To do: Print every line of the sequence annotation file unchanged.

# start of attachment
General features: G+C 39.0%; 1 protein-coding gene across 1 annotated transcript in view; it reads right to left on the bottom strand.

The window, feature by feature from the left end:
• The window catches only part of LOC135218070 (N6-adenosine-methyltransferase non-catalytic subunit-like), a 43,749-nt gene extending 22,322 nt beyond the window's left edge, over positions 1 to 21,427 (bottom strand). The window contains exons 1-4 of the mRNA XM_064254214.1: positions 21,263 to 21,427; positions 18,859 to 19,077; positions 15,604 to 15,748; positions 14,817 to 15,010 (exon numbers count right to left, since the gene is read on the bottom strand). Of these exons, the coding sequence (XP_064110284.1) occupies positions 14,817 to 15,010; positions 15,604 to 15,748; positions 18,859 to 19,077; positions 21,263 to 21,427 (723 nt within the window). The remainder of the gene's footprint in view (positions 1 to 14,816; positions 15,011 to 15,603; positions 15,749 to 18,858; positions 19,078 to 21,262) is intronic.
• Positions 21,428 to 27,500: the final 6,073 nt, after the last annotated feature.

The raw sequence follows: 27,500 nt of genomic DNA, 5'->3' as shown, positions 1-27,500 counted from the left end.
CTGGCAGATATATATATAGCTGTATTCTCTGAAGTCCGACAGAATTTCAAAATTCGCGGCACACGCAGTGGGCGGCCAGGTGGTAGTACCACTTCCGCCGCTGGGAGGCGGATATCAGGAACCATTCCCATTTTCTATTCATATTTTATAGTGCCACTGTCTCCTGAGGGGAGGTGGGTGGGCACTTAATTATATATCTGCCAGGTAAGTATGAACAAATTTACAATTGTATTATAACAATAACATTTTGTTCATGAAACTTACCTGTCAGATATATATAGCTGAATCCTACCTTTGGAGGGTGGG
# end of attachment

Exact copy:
General features: G+C 39.0%; 1 protein-coding gene across 1 annotated transcript in view; it reads right to left on the bottom strand.

The window, feature by feature from the left end:
• The window catches only part of LOC135218070 (N6-adenosine-methyltransferase non-catalytic subunit-like), a 43,749-nt gene extending 22,322 nt beyond the window's left edge, over positions 1 to 21,427 (bottom strand). The window contains exons 1-4 of the mRNA XM_064254214.1: positions 21,263 to 21,427; positions 18,859 to 19,077; positions 15,604 to 15,748; positions 14,817 to 15,010 (exon numbers count right to left, since the gene is read on the bottom strand). Of these exons, the coding sequence (XP_064110284.1) occupies positions 14,817 to 15,010; positions 15,604 to 15,748; positions 18,859 to 19,077; positions 21,263 to 21,427 (723 nt within the window). The remainder of the gene's footprint in view (positions 1 to 14,816; positions 15,011 to 15,603; positions 15,749 to 18,858; positions 19,078 to 21,262) is intronic.
• Positions 21,428 to 27,500: the final 6,073 nt, after the last annotated feature.

The raw sequence follows: 27,500 nt of genomic DNA, 5'->3' as shown, positions 1-27,500 counted from the left end.
CTGGCAGATATATATATAGCTGTATTCTCTGAAGTCCGACAGAATTTCAAAATTCGCGGCACACGCAGTGGGCGGCCAGGTGGTAGTACCACTTCCGCCGCTGGGAGGCGGATATCAGGAACCATTCCCATTTTCTATTCATATTTTATAGTGCCACTGTCTCCTGAGGGGAGGTGGGTGGGCACTTAATTATATATCTGCCAGGTAAGTATGAACAAATTTACAATTGTATTATAACAATAACATTTTGTTCATGAAACTTACCTGTCAGATATATATAGCTGAATCCTACCTTTGGAGGGTGGG